Southern (Balkan) Front: The Serbians are mopping up after the complete defeat of the Austro-Hungarians, who have retreated behind their own borders, leaving Serbia bloodied, but not bowed.

Western Front: German troops take Namur, Louvain and Sedan.

A French soldier writes to his mother (in anticipation of an imminent move to the front line):

“…Know that it would be shameful to think for one instant of holding back when the race demands the sacrifice. My only part is to carry an undefiled conscience as my feet may lead”

[Letters of a Soldier, 1914-1915]



24th August 1914 (Monday)

BORN TODAY: Ivar Iversen, Norwegian sprint canoer.



Southern (Balkan) Front: Austrian forces in Serbia are forced to withdraw back across their own border.

[Burg & Purcell]

The Western Front: Mildred Aldrich, American retiree in France, visits Paris, and reports on the panic among foreigners wishing to leave:

“But all the foreigners, caught here by the unexpectedness of the war, seem to be fighting to get off by the same train and the same day to catch the first ship…”   She continues ” there are almost no men in the streets. There are no busses or tramways, and cabs and automobiles are rare… Paris is no longer our Paris, lovely as it still is”.  [from “A Hilltop on the Marne”]

The widening war: In Bombay (now Mumbai) in India,  7th (Indian) Division embarks for Europe as part of the Indian Expeditionary Force “A” which is being sent to reinforce the British Expeditionary Force (BEF) in France.




23rd August 1914 (Sunday)

BORN TODAY: in New York City – Anthony Francis “Tony” Matisi, all-American football player.



! Japan declares war on Germany!

Western Front: At the Battle of Mons in Western Belgium the British Expeditionary Force (BEF) delays, but does not halt the German advance into French territory. The British withdrawal marks the start of what will become a two week retreat almost as far as Paris.


In Dinant, in Belgium, German troops under General von Hausen execute 612 men, women and (some) children by firing squad in the town square.

[Burg & Purcell: Almanac of World War 1]

Eastern Front: In the Austrian province of Galicia (now in Poland) just across the border from the Russian Empire,  Austro-Hungarian and Russian forces clash on the first day of the Battle of Krasnik.



In New Zealand, farmer George Adkin enjoys a sunday of country hikes, picnics, photography and evening prayers. “A glorious day“.


At Woking, in England – in the “the stately Mosque, a view of which is obtainable from passing trains”, Eid Al-Fitr prayers are led by Moulvie Sadr-ud-Din, and “from the early morning Muslims [had] begun to pour into Woking by trains” [from the “Surrey Herald” newspaper, as quoted on http://www.wokingmuslim.org ]



22nd August 1914 (Saturday)

BORN TODAY: in London – Trevor Pryce Leggett, judo teacher, author, translator, diplomat, war time internee, spy, Buddhist, 6th dan, Head of the BBC’s Japanese service for 24 years, Order of the Sacred Treasure and much, much more. [Wikipedia].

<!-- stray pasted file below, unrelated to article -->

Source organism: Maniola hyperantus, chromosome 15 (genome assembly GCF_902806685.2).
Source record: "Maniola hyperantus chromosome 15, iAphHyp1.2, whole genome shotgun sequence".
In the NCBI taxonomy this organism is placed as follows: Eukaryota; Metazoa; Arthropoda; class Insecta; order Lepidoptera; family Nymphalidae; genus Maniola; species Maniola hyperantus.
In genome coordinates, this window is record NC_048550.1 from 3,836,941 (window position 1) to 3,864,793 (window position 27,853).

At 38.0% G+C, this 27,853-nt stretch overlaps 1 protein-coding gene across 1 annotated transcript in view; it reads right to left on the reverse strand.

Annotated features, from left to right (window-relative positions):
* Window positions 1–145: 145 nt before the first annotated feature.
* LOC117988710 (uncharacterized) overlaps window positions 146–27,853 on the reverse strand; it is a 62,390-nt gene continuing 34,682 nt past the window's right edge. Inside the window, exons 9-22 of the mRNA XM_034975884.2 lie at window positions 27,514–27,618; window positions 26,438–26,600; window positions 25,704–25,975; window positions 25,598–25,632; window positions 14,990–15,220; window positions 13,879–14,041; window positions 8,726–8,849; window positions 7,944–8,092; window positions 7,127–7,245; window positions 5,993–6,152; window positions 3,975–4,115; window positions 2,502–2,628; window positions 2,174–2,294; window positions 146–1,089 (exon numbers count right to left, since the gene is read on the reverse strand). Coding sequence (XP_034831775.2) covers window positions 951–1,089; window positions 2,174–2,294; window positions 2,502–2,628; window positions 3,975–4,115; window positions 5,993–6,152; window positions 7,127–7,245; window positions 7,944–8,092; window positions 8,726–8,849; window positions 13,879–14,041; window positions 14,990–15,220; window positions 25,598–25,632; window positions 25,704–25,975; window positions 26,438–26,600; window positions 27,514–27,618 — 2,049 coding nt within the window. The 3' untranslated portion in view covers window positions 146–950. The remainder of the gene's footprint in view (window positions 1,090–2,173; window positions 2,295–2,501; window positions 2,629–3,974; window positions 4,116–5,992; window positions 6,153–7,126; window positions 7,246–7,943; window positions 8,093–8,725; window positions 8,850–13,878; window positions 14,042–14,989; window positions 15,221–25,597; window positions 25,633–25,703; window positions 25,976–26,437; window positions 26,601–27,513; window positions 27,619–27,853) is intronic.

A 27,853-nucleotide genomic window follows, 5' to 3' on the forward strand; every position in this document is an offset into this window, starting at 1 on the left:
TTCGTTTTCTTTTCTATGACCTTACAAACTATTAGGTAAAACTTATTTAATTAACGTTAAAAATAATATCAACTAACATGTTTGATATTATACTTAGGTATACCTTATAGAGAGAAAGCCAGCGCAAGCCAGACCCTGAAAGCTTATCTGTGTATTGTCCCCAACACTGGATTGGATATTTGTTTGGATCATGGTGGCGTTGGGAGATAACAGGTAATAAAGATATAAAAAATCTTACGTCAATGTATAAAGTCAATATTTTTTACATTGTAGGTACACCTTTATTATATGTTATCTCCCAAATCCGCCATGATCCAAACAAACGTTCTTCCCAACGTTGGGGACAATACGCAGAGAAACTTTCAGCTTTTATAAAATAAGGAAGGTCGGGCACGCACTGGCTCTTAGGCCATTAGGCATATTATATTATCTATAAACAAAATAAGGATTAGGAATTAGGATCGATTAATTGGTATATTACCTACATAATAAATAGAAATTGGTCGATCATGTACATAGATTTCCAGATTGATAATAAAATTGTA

! Austria-Hungary declares was on Belgium!

In St Petersburg, the imperial Russian government prohibits the sale of alcohol for the duration of the war!

In Le Havre, an anonymous British nursing sister, waiting with her colleagues to be moved nearer to the front, describes the day in Le Havre with almost school-girl excitement:

“There is any amount to see – miles of our [ie British forces] transport going through the town with burly old shaggy english farm-horses, taken straight from the harvest, pulling the carts; French Artillery Reservists being taught to work the guns; French soldiers passing through; and our R.E. [Royal Engineers] motor-cyclists scudding about. And one can practise talking, understanding and reading French.” [Anon: “Diary of a Nursing sister on the Western Front, 1914-1915”].

On this one day, 22nd August 1914, around 27,000 French soldiers die during the confusion of the Battles of Ardennes and Charleroi, both battles being just parts of the larger “Battle of the Frontiers”.


The view of the war from (Nationalist) Ireland: Meanwhile, writing under the headline “On German Militarism” the “Irish worker” newspaper shares its views:

Finally, as a word of warning. Do not let anyone play upon your sympathies by denunciation of the German military bullies. German military bullies, like all tyrannies among civilised people need fear nothing so much as native (German) democracy. Attacks from outside only strengthen tyrants within a nation. If we had to choose between strengthening the German bully or the Russian autocrat the wise choice would be on the side of the German. For the German people are a highly civilised people, responsive to every progressive influence, and rapidly forging weapons for their own emancipation from native tyranny, whereas the Russian Empire stretches away into the depths of Asia, and relies on an army largely recruited from amongst many millions of barbarians who have not yet felt the first softening influence of civilisation. German thought is abreast of the best in the world; German influences have shaped for good the hopes of the world, but the thought and the hopes of the best in Russia was but the other day drowned in blood by Russia’s worst.

To help Britain is to help Russia to the dominance of Europe, to help the barbarian to crush the scientist. That is the reflection of the wise revolutionist of today.

Meanwhile the Orange enemy of Irish freedom wisely stays at home and conserves his forces, and the Irish Nationalist is encouraged by his leaders to rush abroad and shed his blood in a quarrel not his own, the simplest elements of which he does not understand.”